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The ACCU passes on review copies of computer books to its members for them to review. The result is a large, high quality collection of book reviews by programmers, for programmers. Currently there are 1918 reviews in the database and more every month.
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Title:
C++ Programming with CORBA
Author:
Andreas Vogel
ISBN:
0 471 28306 1
Publisher:
Wiley
Pages:
336pp
Price:
£25-95
Reviewer:
Steve Cornish
Subject:
CORBA and COM
Appeared in:
11-6
This was the first CORBA book on the market aimed primarily at developers using C++ as the implementation language and is essentially a revision of the Vogel's 'Java Programming with CORBA'.

The book launches the reader into a series of unnecessary and overlong background material, which makes up the majority of the book. This information includes; a summary of CORBA, a summary of C++ (including, the strangest 'Hello World' example I've ever seen), a lengthy and dull overview of CORBA, the IDL to C++ mapping and mappings for the ORB runtime system. You can argue that most of this information is useful, but the delivery here is terrible. The overview of CORBA contains subheading after subheading of definitions with little regard to context. Assuming you had bought the book to learn how to write CORBA applicationsin C++ (a fair assumption given the title), you'd be screaming 'but where does it fit in!' As an example, early on you are introduced to server activation policies. This is long before you have any notion object adapters.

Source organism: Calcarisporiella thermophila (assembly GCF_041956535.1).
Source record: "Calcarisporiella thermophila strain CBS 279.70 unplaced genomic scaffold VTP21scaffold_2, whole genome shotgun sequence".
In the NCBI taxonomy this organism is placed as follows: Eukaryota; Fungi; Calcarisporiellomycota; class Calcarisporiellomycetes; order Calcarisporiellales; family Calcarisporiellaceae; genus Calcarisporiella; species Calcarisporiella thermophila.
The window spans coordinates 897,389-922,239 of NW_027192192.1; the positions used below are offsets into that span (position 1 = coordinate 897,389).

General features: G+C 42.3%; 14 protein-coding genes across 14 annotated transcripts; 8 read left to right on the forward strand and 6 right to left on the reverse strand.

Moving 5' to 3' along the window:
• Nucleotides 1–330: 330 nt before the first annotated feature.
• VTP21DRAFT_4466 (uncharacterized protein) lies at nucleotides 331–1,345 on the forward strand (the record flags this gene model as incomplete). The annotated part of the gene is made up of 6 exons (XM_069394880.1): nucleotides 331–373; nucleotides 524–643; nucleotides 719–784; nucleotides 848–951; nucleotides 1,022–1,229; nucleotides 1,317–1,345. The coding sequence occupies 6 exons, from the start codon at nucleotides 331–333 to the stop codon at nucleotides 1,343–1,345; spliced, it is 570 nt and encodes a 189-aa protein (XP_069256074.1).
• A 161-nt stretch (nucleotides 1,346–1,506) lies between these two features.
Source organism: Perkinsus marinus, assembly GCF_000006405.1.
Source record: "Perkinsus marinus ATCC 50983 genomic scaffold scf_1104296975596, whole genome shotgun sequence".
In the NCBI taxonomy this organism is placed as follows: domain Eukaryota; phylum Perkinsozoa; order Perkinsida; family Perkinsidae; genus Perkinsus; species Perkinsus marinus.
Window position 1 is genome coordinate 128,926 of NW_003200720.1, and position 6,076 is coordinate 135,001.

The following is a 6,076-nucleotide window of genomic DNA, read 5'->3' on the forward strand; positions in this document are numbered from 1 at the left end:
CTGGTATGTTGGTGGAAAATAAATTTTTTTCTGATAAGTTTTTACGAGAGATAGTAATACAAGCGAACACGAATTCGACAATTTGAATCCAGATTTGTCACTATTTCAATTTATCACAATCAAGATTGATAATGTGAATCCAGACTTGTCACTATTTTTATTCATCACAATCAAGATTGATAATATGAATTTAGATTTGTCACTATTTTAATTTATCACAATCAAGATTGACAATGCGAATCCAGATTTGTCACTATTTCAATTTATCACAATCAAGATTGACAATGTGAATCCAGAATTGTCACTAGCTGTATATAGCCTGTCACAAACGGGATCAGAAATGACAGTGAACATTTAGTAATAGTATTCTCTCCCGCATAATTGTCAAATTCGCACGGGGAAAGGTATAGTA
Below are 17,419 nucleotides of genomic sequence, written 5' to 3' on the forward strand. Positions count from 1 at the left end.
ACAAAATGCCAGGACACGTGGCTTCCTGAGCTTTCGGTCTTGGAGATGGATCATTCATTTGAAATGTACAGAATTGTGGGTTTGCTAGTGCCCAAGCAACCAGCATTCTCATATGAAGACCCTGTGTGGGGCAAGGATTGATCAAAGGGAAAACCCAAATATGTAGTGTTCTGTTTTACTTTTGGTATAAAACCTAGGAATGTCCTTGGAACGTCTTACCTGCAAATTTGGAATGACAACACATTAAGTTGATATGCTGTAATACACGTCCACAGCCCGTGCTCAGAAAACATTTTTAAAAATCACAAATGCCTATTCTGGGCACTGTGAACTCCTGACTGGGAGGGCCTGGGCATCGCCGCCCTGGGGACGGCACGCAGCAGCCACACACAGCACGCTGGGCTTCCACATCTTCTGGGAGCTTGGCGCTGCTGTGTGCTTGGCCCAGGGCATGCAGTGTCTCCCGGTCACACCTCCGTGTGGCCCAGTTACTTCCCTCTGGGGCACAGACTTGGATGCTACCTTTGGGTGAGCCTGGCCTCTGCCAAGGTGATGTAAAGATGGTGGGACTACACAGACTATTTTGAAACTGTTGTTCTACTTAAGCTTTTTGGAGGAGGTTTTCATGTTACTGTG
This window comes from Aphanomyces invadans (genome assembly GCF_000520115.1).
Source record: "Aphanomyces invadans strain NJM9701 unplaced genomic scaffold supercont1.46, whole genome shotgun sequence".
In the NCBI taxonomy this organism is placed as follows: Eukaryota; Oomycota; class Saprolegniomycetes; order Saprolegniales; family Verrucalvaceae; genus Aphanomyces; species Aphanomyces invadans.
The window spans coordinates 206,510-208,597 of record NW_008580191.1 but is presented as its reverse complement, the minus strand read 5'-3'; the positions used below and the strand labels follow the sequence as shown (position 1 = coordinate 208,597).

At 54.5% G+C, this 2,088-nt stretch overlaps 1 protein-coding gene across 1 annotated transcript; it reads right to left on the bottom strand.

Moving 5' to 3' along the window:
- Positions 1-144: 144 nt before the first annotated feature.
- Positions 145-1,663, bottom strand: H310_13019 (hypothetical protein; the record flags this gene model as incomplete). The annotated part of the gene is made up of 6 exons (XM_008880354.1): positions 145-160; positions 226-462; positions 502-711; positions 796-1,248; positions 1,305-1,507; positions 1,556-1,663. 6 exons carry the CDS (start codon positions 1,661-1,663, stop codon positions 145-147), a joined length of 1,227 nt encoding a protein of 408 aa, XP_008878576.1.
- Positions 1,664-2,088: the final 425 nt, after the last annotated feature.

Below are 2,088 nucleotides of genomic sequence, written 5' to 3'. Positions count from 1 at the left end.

In the IDL to C++ mapping section, the C++ mappings are occasionally wrong; bad formatting, missing lines and illegal characters suggest no one checked this before it went to the printers. The chapter on the ORB runtime system provides another set of dull mappings with no clue as to the role the objects and operations play.

It's not until page 209 that this books shows any value - here the reader is introduced to object location services, which in my opinion is the first thing a semi-knowledgeable reader would benefit from reading in the entire book. This section is written very well and contains the first examples of a non-trivial nature for using the naming and trading services.

The chapter on building applications makes a late appearance against the odds, but only lasts for 26 pages. Maybe I'm naive, but I expect a book with 'C++ Programming' in the title to contain more than 10% on C++ programming. All the other material is for reference and as such belongs in a reference book, or appendices.

I wanted to like this book, because it joined two subjects I'm interested in, without being condescend-ing by offering the reader with alien fantasies. I would recommend anyone interested in this book to splash out the money for Michi Henning and Steve Vinoski's Advanced CORBA Programming with C++. If you're looking for an introduction to CORBA, try Robert Orfali's books (aliens and all). NOT RECOMMENDED.